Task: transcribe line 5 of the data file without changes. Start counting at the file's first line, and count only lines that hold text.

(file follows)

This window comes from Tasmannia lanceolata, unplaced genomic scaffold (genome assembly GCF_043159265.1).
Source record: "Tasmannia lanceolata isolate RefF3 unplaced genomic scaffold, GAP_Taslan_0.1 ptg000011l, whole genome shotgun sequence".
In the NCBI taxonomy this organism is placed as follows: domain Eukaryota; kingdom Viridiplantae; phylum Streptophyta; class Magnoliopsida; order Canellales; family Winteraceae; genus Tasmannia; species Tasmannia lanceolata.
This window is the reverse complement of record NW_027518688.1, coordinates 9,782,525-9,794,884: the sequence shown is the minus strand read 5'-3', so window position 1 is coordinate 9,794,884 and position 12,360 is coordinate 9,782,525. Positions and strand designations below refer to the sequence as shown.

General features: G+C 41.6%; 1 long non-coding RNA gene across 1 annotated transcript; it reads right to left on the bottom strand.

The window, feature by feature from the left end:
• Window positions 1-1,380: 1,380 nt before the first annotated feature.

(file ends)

General features: G+C 41.6%; 1 long non-coding RNA gene across 1 annotated transcript; it reads right to left on the bottom strand.